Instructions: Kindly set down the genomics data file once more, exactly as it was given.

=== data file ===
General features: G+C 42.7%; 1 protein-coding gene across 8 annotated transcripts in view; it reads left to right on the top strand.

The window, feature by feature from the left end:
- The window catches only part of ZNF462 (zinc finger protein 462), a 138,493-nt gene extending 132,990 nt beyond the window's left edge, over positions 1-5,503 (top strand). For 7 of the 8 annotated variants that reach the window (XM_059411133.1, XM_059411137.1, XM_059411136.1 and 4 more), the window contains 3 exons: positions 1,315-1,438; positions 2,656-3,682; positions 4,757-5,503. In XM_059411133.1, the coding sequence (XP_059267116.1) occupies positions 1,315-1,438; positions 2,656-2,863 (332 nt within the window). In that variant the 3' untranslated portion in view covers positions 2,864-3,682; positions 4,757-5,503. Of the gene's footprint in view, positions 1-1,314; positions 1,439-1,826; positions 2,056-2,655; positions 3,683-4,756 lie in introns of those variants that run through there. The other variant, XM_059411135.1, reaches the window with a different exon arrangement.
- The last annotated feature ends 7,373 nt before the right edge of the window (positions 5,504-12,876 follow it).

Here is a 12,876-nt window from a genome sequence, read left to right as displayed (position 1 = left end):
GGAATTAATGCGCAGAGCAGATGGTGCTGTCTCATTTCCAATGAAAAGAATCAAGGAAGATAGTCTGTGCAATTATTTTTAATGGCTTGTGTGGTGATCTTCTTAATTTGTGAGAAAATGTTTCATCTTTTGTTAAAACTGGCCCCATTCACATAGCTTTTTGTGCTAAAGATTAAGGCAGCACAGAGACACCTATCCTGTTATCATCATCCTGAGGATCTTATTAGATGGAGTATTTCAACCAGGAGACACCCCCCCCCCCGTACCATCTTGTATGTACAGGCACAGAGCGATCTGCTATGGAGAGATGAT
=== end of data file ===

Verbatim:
General features: G+C 42.7%; 1 protein-coding gene across 8 annotated transcripts in view; it reads left to right on the top strand.

The window, feature by feature from the left end:
- The window catches only part of ZNF462 (zinc finger protein 462), a 138,493-nt gene extending 132,990 nt beyond the window's left edge, over positions 1-5,503 (top strand). For 7 of the 8 annotated variants that reach the window (XM_059411133.1, XM_059411137.1, XM_059411136.1 and 4 more), the window contains 3 exons: positions 1,315-1,438; positions 2,656-3,682; positions 4,757-5,503. In XM_059411133.1, the coding sequence (XP_059267116.1) occupies positions 1,315-1,438; positions 2,656-2,863 (332 nt within the window). In that variant the 3' untranslated portion in view covers positions 2,864-3,682; positions 4,757-5,503. Of the gene's footprint in view, positions 1-1,314; positions 1,439-1,826; positions 2,056-2,655; positions 3,683-4,756 lie in introns of those variants that run through there. The other variant, XM_059411135.1, reaches the window with a different exon arrangement.
- The last annotated feature ends 7,373 nt before the right edge of the window (positions 5,504-12,876 follow it).

Here is a 12,876-nt window from a genome sequence, read left to right as displayed (position 1 = left end):
GGAATTAATGCGCAGAGCAGATGGTGCTGTCTCATTTCCAATGAAAAGAATCAAGGAAGATAGTCTGTGCAATTATTTTTAATGGCTTGTGTGGTGATCTTCTTAATTTGTGAGAAAATGTTTCATCTTTTGTTAAAACTGGCCCCATTCACATAGCTTTTTGTGCTAAAGATTAAGGCAGCACAGAGACACCTATCCTGTTATCATCATCCTGAGGATCTTATTAGATGGAGTATTTCAACCAGGAGACACCCCCCCCCCCGTACCATCTTGTATGTACAGGCACAGAGCGATCTGCTATGGAGAGATGAT